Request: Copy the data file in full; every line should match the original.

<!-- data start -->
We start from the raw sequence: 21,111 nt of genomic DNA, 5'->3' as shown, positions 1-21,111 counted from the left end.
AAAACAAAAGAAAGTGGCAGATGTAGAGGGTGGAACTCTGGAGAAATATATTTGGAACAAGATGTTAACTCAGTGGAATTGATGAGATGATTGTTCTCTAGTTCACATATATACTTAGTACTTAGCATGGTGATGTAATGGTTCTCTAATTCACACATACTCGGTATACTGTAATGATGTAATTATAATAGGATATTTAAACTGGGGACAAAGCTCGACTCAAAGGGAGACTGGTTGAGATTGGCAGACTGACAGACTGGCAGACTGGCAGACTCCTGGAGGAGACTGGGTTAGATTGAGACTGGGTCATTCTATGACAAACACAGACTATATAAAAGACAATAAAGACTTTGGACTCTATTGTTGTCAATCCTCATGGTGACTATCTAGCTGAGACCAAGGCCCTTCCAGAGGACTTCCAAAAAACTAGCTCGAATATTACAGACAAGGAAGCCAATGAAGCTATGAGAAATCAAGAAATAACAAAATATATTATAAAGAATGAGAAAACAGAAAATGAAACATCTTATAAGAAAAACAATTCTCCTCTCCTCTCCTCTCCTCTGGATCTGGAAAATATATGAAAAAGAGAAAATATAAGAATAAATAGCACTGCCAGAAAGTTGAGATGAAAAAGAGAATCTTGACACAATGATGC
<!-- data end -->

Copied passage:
We start from the raw sequence: 21,111 nt of genomic DNA, 5'->3' as shown, positions 1-21,111 counted from the left end.
AAAACAAAAGAAAGTGGCAGATGTAGAGGGTGGAACTCTGGAGAAATATATTTGGAACAAGATGTTAACTCAGTGGAATTGATGAGATGATTGTTCTCTAGTTCACATATATACTTAGTACTTAGCATGGTGATGTAATGGTTCTCTAATTCACACATACTCGGTATACTGTAATGATGTAATTATAATAGGATATTTAAACTGGGGACAAAGCTCGACTCAAAGGGAGACTGGTTGAGATTGGCAGACTGACAGACTGGCAGACTGGCAGACTCCTGGAGGAGACTGGGTTAGATTGAGACTGGGTCATTCTATGACAAACACAGACTATATAAAAGACAATAAAGACTTTGGACTCTATTGTTGTCAATCCTCATGGTGACTATCTAGCTGAGACCAAGGCCCTTCCAGAGGACTTCCAAAAAACTAGCTCGAATATTACAGACAAGGAAGCCAATGAAGCTATGAGAAATCAAGAAATAACAAAATATATTATAAAGAATGAGAAAACAGAAAATGAAACATCTTATAAGAAAAACAATTCTCCTCTCCTCTCCTCTCCTCTGGATCTGGAAAATATATGAAAAAGAGAAAATATAAGAATAAATAGCACTGCCAGAAAGTTGAGATGAAAAAGAGAATCTTGACACAATGATGC